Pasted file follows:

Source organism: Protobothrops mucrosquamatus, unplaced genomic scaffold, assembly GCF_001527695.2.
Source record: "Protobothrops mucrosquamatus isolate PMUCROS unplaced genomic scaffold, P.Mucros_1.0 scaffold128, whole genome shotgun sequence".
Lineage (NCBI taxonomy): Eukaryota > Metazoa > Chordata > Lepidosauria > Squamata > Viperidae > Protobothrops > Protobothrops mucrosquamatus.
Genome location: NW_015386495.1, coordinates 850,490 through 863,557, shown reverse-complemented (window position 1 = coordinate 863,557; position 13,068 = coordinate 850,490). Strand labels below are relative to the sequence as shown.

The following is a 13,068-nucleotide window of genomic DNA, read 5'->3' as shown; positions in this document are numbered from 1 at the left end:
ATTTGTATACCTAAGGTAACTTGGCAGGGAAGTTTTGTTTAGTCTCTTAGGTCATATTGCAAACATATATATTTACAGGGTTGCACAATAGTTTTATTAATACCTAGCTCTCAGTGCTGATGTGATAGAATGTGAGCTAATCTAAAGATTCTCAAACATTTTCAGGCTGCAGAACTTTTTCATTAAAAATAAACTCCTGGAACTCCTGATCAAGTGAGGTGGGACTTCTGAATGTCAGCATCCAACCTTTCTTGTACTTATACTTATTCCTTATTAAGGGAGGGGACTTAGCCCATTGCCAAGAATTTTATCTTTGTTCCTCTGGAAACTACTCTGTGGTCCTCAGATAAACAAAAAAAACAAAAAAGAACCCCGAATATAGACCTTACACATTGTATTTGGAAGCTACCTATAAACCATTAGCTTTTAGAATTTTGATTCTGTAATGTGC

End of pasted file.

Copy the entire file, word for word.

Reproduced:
Source organism: Protobothrops mucrosquamatus, unplaced genomic scaffold, assembly GCF_001527695.2.
Source record: "Protobothrops mucrosquamatus isolate PMUCROS unplaced genomic scaffold, P.Mucros_1.0 scaffold128, whole genome shotgun sequence".
Lineage (NCBI taxonomy): Eukaryota > Metazoa > Chordata > Lepidosauria > Squamata > Viperidae > Protobothrops > Protobothrops mucrosquamatus.
Genome location: NW_015386495.1, coordinates 850,490 through 863,557, shown reverse-complemented (window position 1 = coordinate 863,557; position 13,068 = coordinate 850,490). Strand labels below are relative to the sequence as shown.

The following is a 13,068-nucleotide window of genomic DNA, read 5'->3' as shown; positions in this document are numbered from 1 at the left end:
ATTTGTATACCTAAGGTAACTTGGCAGGGAAGTTTTGTTTAGTCTCTTAGGTCATATTGCAAACATATATATTTACAGGGTTGCACAATAGTTTTATTAATACCTAGCTCTCAGTGCTGATGTGATAGAATGTGAGCTAATCTAAAGATTCTCAAACATTTTCAGGCTGCAGAACTTTTTCATTAAAAATAAACTCCTGGAACTCCTGATCAAGTGAGGTGGGACTTCTGAATGTCAGCATCCAACCTTTCTTGTACTTATACTTATTCCTTATTAAGGGAGGGGACTTAGCCCATTGCCAAGAATTTTATCTTTGTTCCTCTGGAAACTACTCTGTGGTCCTCAGATAAACAAAAAAAACAAAAAAGAACCCCGAATATAGACCTTACACATTGTATTTGGAAGCTACCTATAAACCATTAGCTTTTAGAATTTTGATTCTGTAATGTGC